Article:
There’s good news and bad news when it comes to sodium. The good news? Sodium is a mineral you need to live. It keeps fluids and electrolytes balanced and regulates your blood pressure. It also gives food a salty flavor.
The bad news? You’re probably eating *wayyy* more sodium than your body needs. And that can be bad for your health.
But we’re not here to rub salt in that wound. We are here to help you identify some of the saltiest items that may be in your diet and to recommend some smart swaps.
Sodium is a mineral that’s found naturally in some foods but is added to many others in the form of sodium chloride. This salt can be added during food prep or manufacturing.
Just 1 teaspoon of salt contains about 2,300 mg of sodium — a whole day’s worth! That makes it really easy to overdo it on this savory ingredient. In fact, 90 percent of people in the United States consume too much sodium.
What’s the big deal about showing salt too much love? Consistently eating too much sodium (especially through processed foods) has been linked to conditions like high blood pressure, heart attack, and stroke.
Eating a low sodium diet can also benefit folks who experience:
- kidney disease
- high blood pressure
- heart disease
The average American eats about 3,400 mg of sodium per day. Looking to limit your sodium intake? Here are 15 of the saltiest foods and how to make a switcheroo for each.
1. Canned soup
Sometimes the convenience of a hot bowl of soup comes from a can. But those easy premade soups are extremely high in sodium.
2. Cottage cheese
Salt in cheese helps stop bacteria growth, keep moisture in check, and enhance taste and texture.
One of the saltiest cheeses is cottage cheese. A 2 percent product contains 696 mg of sodium per cup.
FYI: If you go for a lower-fat cottage cheese, you’ll end up with a product that’s higher in sodium (1 percent milkfat cottage cheese contains 918 mg of sodium per cup).
3. Salad dressing
The superstar of a salad tends to be the dressing. Many salad dressings contain added salt, MSG, or other sodium derivatives.
If you’re a ranch dressing lover, every tablespoon you eat contains 135 mg of sodium. Vinegar-based dressings are comparable when it comes to sodium content, with Italian dressing containing 146 mg per tablespoon.
4. Beef jerky
This on-the-go snack isn’t just packed with protein — it’s also packed with sodium. The added salt helps preserve and flavor the meat.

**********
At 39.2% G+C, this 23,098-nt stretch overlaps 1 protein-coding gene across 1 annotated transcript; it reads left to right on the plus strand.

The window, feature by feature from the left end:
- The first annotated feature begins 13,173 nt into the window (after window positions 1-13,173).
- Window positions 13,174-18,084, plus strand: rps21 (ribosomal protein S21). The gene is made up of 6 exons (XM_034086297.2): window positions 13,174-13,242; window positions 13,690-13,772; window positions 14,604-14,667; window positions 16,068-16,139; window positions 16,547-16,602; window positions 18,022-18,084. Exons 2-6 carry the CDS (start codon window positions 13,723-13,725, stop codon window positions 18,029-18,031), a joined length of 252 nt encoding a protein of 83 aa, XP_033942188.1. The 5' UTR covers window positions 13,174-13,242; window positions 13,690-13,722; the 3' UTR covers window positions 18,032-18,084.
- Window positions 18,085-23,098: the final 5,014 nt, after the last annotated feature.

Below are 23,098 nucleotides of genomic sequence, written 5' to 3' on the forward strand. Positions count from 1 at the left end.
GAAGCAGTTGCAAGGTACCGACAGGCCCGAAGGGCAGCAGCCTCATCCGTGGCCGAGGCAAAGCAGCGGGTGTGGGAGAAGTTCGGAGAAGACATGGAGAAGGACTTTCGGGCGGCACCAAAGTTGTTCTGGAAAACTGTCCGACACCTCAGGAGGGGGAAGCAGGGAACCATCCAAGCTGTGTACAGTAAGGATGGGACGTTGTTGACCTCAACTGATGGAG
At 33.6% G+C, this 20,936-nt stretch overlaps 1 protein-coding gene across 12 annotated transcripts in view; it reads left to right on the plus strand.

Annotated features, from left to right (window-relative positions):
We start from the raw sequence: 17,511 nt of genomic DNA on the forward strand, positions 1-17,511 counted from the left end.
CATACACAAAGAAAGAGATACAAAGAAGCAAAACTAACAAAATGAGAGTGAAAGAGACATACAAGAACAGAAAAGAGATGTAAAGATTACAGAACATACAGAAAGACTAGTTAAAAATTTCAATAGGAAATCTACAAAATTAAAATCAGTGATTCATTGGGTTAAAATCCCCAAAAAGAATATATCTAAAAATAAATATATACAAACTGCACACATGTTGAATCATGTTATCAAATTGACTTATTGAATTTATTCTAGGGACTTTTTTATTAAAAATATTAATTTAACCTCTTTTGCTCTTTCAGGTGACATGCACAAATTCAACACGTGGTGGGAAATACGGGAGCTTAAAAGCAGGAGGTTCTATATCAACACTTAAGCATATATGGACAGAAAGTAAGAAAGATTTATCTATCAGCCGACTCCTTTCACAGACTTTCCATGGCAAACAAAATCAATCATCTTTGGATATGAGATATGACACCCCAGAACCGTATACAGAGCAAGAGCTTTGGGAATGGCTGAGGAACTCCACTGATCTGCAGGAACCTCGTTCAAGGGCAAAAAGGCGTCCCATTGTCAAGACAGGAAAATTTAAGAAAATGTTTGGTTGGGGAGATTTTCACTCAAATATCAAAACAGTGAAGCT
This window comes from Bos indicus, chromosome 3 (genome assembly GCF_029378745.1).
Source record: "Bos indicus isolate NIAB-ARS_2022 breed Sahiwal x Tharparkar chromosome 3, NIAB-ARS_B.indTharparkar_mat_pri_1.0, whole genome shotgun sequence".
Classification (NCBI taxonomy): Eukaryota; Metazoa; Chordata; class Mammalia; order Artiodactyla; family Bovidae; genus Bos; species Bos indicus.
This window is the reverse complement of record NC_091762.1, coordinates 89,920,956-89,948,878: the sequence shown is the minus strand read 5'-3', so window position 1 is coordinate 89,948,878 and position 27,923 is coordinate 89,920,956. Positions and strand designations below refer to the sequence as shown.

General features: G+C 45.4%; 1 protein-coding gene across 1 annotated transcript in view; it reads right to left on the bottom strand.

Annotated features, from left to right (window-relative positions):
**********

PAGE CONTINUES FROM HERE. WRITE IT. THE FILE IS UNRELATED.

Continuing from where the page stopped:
5. Deli meat
Whether you make a sammie at home or hit up a local deli, if you’re eating cold cut deli meats, you’re prob eating a lot of sodium. These meats are processed with added sodium to preserve the meat and give it flavor.
Pickling involves immersing food (like cucumbers, green beans, or cabbage) in a saltwater brine. This helps preserve the food and gives it a somewhat sour flavor.
One dill pickle spear contains 323 mg of sodium. In moderation, that might be manageable for you. But if you’re snacking on a pickle along with your salty chips and salami sandwich, the sodium content can add up quickly.
7. Boxed meals
A 1-cup serving of prepared boxed mac and cheese contains 869 mg of sodium. (And who eats just 1 cup of mac and cheese?)
8. Frozen meals
If you’re leaving the boxed meal aisle and heading toward the freezer section, you might be disappointed. Frozen meals can also pack a mean sodium punch. Pizza is a common frozen meal that’s particularly high in sodium.
9. Baked beans
Baked beans are a popular summer side dish often paired up with hamburgers, hot dogs, and other grilled faves. The bummer is that they’re packed with sodium. One cup of canned baked beans (with added pork) contains 1,050 mg of sodium.
Unlike with regular canned beans, you can’t rinse them to reduce that sodium level, either.
The salt is pretty noticeable when you’re eating pretzels — whether you get the twists, rods, or nuggets, they’re all topped with a hefty dose of coarse salt.
Depending on the brand, pretzel rods can contain 280 mg of sodium per 30-gram serving.
11. Canned vegetables
Since canned vegetables don’t go bad as quickly as fresh ones (we see you, wilted spinach we bought a week ago and never touched), they’re an understandably convenient option.
Much like every other canned food, canned veggies contain a hefty amount of sodium. One cup of drained canned mixed vegetables has 349 mg of sodium.
12. Sauces and condiments
Another commonly salty sauce is BBQ. Depending on the brand, one dipping container could contain around 288 mg of sodium.
13. Hot dogs and bratwurst
What tends to go with salty baked beans? The hot dog. Oh, and its cousin, bratwurst. These grilled wieners typically contain sodium nitrate, which helps preserve them but also means they have quite a bit of sodium.
14. Pork products
Sausage, bacon, and ham: all pork products… and all salty as the sea. Many of these meats are cured, which essentially means salt is added to the meat to preserve it and boost flavor.
15. Bagels and other breads
What’s salt doing in bread? It helps control yeast fermentation, improves crust color, and adds flavor.
Your body doesn’t love it when you eat too much salt. Consistently overdoing it on salt could increase your risk of life threatening health probs, especially if you have certain preexisting medical conditions.
Aim to stay below the recommended daily value of 2,300 mg of sodium by limiting high sodium foods (like deli meat and packaged meals) and making lower-sodium swaps.